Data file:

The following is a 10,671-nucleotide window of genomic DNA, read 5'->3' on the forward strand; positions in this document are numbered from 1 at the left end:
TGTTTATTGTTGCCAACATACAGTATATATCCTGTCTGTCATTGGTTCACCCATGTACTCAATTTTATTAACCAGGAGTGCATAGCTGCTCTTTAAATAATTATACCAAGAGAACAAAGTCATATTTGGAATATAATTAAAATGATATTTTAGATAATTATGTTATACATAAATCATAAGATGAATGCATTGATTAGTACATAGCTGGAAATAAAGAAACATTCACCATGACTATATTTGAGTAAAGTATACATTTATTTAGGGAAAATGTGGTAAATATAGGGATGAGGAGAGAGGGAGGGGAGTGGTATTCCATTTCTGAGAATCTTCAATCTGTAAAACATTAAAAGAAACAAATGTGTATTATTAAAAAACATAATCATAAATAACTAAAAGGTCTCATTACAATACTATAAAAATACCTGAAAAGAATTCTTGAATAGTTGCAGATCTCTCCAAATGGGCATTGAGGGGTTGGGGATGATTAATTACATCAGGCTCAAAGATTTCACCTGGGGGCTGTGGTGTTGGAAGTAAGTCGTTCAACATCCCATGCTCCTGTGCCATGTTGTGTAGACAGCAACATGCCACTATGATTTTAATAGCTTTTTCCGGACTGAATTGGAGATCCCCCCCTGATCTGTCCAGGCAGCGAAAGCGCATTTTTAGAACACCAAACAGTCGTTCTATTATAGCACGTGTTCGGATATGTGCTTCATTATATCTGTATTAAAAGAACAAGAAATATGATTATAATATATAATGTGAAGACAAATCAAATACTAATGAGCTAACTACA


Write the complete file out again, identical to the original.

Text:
The following is a 10,671-nucleotide window of genomic DNA, read 5'->3' on the forward strand; positions in this document are numbered from 1 at the left end:
TGTTTATTGTTGCCAACATACAGTATATATCCTGTCTGTCATTGGTTCACCCATGTACTCAATTTTATTAACCAGGAGTGCATAGCTGCTCTTTAAATAATTATACCAAGAGAACAAAGTCATATTTGGAATATAATTAAAATGATATTTTAGATAATTATGTTATACATAAATCATAAGATGAATGCATTGATTAGTACATAGCTGGAAATAAAGAAACATTCACCATGACTATATTTGAGTAAAGTATACATTTATTTAGGGAAAATGTGGTAAATATAGGGATGAGGAGAGAGGGAGGGGAGTGGTATTCCATTTCTGAGAATCTTCAATCTGTAAAACATTAAAAGAAACAAATGTGTATTATTAAAAAACATAATCATAAATAACTAAAAGGTCTCATTACAATACTATAAAAATACCTGAAAAGAATTCTTGAATAGTTGCAGATCTCTCCAAATGGGCATTGAGGGGTTGGGGATGATTAATTACATCAGGCTCAAAGATTTCACCTGGGGGCTGTGGTGTTGGAAGTAAGTCGTTCAACATCCCATGCTCCTGTGCCATGTTGTGTAGACAGCAACATGCCACTATGATTTTAATAGCTTTTTCCGGACTGAATTGGAGATCCCCCCCTGATCTGTCCAGGCAGCGAAAGCGCATTTTTAGAACACCAAACAGTCGTTCTATTATAGCACGTGTTCGGATATGTGCTTCATTATATCTGTATTAAAAGAACAAGAAATATGATTATAATATATAATGTGAAGACAAATCAAATACTAATGAGCTAACTACA